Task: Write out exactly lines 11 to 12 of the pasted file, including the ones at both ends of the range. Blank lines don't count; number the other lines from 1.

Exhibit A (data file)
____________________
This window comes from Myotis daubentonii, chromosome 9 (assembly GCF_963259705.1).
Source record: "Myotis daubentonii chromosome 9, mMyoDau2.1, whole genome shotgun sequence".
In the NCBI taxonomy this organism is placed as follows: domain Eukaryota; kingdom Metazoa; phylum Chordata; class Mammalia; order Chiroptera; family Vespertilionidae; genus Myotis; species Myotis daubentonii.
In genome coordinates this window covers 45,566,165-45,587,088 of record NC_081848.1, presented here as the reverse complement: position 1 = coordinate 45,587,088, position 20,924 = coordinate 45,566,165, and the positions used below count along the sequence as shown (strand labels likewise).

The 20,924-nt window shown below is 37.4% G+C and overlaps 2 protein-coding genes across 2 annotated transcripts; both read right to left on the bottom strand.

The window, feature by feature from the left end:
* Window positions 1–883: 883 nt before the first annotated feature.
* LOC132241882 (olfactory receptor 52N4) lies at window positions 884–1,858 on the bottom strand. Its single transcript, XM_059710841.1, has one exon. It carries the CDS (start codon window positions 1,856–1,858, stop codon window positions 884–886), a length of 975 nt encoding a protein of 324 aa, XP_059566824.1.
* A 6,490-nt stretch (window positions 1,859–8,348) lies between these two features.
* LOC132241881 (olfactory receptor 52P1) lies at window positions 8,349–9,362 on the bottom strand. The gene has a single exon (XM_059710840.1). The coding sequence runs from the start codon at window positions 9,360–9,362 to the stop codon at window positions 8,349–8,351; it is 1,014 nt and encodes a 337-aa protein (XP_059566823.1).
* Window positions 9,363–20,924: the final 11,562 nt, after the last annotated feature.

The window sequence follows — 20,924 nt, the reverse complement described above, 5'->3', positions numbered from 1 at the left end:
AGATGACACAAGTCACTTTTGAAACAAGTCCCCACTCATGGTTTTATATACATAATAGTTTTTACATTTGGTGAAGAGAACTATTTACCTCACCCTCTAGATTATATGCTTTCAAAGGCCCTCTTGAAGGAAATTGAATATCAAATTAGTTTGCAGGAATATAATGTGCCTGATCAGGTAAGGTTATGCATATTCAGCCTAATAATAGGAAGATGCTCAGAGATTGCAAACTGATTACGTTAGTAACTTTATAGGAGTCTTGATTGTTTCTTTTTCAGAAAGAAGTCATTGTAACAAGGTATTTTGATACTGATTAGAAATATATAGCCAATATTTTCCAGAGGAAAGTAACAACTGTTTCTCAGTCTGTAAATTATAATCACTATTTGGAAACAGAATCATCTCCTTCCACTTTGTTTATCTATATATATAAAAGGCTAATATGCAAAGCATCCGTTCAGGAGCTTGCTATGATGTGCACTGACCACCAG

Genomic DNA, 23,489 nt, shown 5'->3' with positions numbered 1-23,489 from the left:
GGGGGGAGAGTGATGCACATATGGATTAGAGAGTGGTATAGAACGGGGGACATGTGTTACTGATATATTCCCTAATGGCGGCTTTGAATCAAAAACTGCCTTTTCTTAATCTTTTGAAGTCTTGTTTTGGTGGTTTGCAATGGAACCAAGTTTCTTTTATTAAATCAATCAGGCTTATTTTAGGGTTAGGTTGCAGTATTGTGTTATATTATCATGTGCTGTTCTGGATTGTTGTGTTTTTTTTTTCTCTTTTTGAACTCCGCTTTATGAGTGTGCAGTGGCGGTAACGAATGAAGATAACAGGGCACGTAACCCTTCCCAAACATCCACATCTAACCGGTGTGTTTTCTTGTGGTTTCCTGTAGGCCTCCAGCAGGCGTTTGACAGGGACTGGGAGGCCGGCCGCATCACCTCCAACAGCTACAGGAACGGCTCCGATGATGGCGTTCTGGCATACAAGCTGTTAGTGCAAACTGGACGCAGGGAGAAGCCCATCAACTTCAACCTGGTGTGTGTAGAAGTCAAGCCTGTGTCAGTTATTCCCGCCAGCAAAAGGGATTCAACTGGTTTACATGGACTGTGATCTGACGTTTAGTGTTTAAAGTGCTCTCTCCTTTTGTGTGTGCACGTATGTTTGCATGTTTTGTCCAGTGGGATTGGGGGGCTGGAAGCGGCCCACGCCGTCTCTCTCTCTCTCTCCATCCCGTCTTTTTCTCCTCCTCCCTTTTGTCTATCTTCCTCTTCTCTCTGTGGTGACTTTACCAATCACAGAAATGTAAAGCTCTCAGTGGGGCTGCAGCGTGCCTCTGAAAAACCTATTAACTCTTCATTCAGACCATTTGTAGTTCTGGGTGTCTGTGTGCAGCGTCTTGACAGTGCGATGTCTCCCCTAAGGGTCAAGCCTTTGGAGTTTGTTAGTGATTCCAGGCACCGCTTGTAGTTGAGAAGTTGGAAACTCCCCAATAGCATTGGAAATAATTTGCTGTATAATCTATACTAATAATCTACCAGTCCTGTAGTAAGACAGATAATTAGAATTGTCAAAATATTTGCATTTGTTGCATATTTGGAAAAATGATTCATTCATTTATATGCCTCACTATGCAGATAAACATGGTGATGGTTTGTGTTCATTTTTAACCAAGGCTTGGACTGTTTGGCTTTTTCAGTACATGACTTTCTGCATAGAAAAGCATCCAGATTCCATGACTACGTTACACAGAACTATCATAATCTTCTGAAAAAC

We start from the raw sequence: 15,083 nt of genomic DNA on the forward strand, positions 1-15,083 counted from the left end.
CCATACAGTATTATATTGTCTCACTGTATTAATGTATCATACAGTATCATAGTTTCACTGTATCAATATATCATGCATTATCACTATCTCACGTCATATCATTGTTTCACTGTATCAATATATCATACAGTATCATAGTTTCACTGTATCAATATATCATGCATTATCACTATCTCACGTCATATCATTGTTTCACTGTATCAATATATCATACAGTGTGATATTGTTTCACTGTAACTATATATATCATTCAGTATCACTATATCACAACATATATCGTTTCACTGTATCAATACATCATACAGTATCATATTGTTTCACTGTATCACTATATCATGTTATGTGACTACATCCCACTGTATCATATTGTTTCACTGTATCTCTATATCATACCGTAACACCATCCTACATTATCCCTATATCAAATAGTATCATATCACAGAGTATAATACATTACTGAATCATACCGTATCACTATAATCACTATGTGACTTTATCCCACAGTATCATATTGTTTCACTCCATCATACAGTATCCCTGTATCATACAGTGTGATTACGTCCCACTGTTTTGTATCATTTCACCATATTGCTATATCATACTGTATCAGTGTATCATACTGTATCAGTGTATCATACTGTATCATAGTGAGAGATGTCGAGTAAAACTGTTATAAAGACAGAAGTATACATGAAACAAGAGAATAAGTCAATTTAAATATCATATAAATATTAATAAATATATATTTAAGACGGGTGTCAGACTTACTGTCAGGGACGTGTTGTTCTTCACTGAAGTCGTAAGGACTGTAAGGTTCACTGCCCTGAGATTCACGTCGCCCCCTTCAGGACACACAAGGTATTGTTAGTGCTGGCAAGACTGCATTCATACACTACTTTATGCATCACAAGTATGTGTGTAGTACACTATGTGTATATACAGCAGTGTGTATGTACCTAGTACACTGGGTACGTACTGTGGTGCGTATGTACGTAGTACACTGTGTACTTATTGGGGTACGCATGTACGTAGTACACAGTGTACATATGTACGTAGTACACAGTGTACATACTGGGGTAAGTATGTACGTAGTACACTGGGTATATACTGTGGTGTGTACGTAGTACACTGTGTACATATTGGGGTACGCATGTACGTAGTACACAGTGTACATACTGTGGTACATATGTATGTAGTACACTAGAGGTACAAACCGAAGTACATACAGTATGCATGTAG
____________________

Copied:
* Window positions 9,363–20,924: the final 11,562 nt, after the last annotated feature.

The window sequence follows — 20,924 nt, the reverse complement described above, 5'->3', positions numbered from 1 at the left end: